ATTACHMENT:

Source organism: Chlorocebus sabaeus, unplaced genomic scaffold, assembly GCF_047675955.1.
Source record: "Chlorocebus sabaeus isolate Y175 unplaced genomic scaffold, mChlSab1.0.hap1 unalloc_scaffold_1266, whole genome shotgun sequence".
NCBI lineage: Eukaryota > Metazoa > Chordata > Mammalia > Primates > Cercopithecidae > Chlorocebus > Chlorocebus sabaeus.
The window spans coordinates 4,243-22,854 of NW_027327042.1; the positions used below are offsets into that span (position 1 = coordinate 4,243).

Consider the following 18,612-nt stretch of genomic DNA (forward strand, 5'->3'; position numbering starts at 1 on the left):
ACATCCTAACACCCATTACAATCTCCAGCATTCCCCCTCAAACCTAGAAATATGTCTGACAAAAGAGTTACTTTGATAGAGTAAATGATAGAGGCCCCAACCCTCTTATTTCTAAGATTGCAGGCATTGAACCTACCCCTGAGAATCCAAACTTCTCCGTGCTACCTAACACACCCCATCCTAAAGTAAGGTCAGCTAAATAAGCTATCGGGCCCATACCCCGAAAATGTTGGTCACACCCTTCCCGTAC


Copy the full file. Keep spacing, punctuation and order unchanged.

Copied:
Source organism: Chlorocebus sabaeus, unplaced genomic scaffold, assembly GCF_047675955.1.
Source record: "Chlorocebus sabaeus isolate Y175 unplaced genomic scaffold, mChlSab1.0.hap1 unalloc_scaffold_1266, whole genome shotgun sequence".
NCBI lineage: Eukaryota > Metazoa > Chordata > Mammalia > Primates > Cercopithecidae > Chlorocebus > Chlorocebus sabaeus.
The window spans coordinates 4,243-22,854 of NW_027327042.1; the positions used below are offsets into that span (position 1 = coordinate 4,243).

Consider the following 18,612-nt stretch of genomic DNA (forward strand, 5'->3'; position numbering starts at 1 on the left):
ACATCCTAACACCCATTACAATCTCCAGCATTCCCCCTCAAACCTAGAAATATGTCTGACAAAAGAGTTACTTTGATAGAGTAAATGATAGAGGCCCCAACCCTCTTATTTCTAAGATTGCAGGCATTGAACCTACCCCTGAGAATCCAAACTTCTCCGTGCTACCTAACACACCCCATCCTAAAGTAAGGTCAGCTAAATAAGCTATCGGGCCCATACCCCGAAAATGTTGGTCACACCCTTCCCGTAC